Nieuwhof C, Doorenbos C, Grave W, deHeer F, deLeeuw P,
Zeppenfeldt E, van Breda Vriesman PJC
A prospective study of the natural history of idiopathic non-
(Jan) 49:222-224 1996
Hematuria is a common problem for which renal consultation is frequently
sought. There are few studies that have examined the issues of etiology and
long term prognosis of patients with hematuria in a prospective manner.
As part of
their multicenter prospective study of glomerulonephritis, Nieuwhof et al
investigated 49 patients with gross (18 patients) or microscopic (31
hematuria which was persistent for 6 months. These patients had a negative
urologic workup, did not have any systemic diseases, liver disease,
or familial diseases associated with hematuria. Patients were allowed to
more than 500 mg/day of proteinuria and all had normal renal function. All
underwent renal biopsy and were followed prospectively for a median of 11
years. Of the 49 patients, idiopathic IgA nephropathy and thin glomerular
basement membrane ( GBM ) disease accounted for 12 and 13 patients,
respectively. Three patients had interstitial nephritis, one had focal
sclerosis and twenty had normal histology.
In patients with IgA nephropathy, thin GBM disease and normal histology, GFR
well maintained over the follow-up period. Microscopic hematuria persisted
majority of patients
with glomerular diseases but resolved in 65% of patients with normal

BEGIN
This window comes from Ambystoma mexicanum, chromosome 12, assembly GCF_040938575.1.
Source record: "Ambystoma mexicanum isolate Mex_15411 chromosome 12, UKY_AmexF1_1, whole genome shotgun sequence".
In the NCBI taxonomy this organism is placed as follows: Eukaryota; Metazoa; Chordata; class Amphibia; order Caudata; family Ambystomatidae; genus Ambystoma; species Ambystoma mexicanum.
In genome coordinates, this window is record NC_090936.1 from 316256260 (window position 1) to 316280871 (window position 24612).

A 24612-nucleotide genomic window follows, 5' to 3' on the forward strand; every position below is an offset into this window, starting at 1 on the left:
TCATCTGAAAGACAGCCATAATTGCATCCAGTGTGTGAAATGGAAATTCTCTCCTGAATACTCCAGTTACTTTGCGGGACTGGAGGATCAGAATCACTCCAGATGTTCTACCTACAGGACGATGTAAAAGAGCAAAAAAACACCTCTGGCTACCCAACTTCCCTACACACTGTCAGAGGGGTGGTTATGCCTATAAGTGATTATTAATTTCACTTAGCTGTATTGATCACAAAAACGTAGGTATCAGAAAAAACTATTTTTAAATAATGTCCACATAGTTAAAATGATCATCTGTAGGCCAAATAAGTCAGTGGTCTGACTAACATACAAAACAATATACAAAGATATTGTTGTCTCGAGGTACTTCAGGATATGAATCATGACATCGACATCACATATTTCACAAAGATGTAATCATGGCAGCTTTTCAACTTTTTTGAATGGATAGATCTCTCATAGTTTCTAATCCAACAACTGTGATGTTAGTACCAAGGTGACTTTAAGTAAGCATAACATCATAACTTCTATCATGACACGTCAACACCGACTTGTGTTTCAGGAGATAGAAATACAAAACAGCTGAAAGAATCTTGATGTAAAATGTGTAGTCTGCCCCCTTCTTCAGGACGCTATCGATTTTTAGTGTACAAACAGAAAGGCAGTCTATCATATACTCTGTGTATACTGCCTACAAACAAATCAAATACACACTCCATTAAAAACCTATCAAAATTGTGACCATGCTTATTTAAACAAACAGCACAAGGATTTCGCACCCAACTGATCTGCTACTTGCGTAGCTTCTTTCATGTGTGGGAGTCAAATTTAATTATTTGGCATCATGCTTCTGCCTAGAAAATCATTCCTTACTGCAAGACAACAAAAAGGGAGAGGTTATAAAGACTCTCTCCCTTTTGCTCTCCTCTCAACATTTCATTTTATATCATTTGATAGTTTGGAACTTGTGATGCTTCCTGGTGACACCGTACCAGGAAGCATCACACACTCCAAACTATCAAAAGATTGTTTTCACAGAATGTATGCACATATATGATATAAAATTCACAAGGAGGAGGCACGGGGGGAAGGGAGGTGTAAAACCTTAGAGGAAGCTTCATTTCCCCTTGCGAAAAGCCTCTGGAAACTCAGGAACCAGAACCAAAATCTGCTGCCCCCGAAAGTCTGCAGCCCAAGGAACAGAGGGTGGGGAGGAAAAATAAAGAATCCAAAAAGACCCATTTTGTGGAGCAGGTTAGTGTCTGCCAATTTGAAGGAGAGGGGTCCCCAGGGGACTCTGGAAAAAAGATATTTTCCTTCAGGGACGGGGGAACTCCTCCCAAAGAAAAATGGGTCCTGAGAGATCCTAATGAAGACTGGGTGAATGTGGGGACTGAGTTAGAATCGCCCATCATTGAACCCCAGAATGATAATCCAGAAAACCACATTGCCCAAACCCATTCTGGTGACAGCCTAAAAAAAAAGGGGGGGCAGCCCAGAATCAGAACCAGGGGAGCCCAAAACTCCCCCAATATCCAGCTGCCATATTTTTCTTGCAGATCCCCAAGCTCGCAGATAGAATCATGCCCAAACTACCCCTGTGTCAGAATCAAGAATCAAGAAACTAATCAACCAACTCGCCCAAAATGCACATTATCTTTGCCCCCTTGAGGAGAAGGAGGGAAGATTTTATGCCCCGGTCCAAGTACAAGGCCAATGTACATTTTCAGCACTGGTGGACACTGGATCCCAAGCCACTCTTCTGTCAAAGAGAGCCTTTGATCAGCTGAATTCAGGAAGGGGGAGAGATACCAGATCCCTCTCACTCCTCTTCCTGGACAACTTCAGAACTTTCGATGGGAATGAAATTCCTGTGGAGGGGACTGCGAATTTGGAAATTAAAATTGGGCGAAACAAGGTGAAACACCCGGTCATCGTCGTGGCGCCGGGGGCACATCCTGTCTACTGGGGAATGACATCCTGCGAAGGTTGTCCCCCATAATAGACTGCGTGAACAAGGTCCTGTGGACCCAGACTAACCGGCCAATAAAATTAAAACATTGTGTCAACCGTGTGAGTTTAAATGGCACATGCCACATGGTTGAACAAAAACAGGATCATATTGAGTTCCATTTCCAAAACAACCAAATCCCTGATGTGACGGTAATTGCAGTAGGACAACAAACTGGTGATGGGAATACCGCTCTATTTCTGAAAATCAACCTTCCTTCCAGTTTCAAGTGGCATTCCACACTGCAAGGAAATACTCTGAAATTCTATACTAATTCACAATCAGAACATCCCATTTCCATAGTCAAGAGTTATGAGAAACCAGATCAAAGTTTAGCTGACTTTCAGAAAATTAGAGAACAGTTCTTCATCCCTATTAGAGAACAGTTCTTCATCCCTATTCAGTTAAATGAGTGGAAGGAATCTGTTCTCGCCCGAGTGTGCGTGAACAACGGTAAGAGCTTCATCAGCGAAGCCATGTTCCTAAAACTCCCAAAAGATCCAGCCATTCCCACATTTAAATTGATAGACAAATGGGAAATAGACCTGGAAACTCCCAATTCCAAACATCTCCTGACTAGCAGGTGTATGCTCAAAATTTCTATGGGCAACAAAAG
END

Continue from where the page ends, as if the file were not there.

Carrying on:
some of whom had symptoms of urolithiasis. Patients with interstitial
and focal global sclerosis were found to have diminished renal function. The
disturbing finding is that of the 29 patients with renal pathology 15
hypertension compared to one of 20 with normal renal histology.
Comments: The strengths of the study are: patients were studied
renal histology was examined in all patients and the follow-up period was a
median of 11 years. The good news is renal function is well maintained in
hematuric patients with glomerular diseases who have normal or only mildly
increased protein losses in the urine. The bad news is that patients with
interstitial nephritis may progressively lose renal function and that
hypertension appears in more than 50% of patients with renal pathology. One
would have liked to have seen a more thorough investigation of
in patients with normal histology.
B.S. Kasinath, M.D.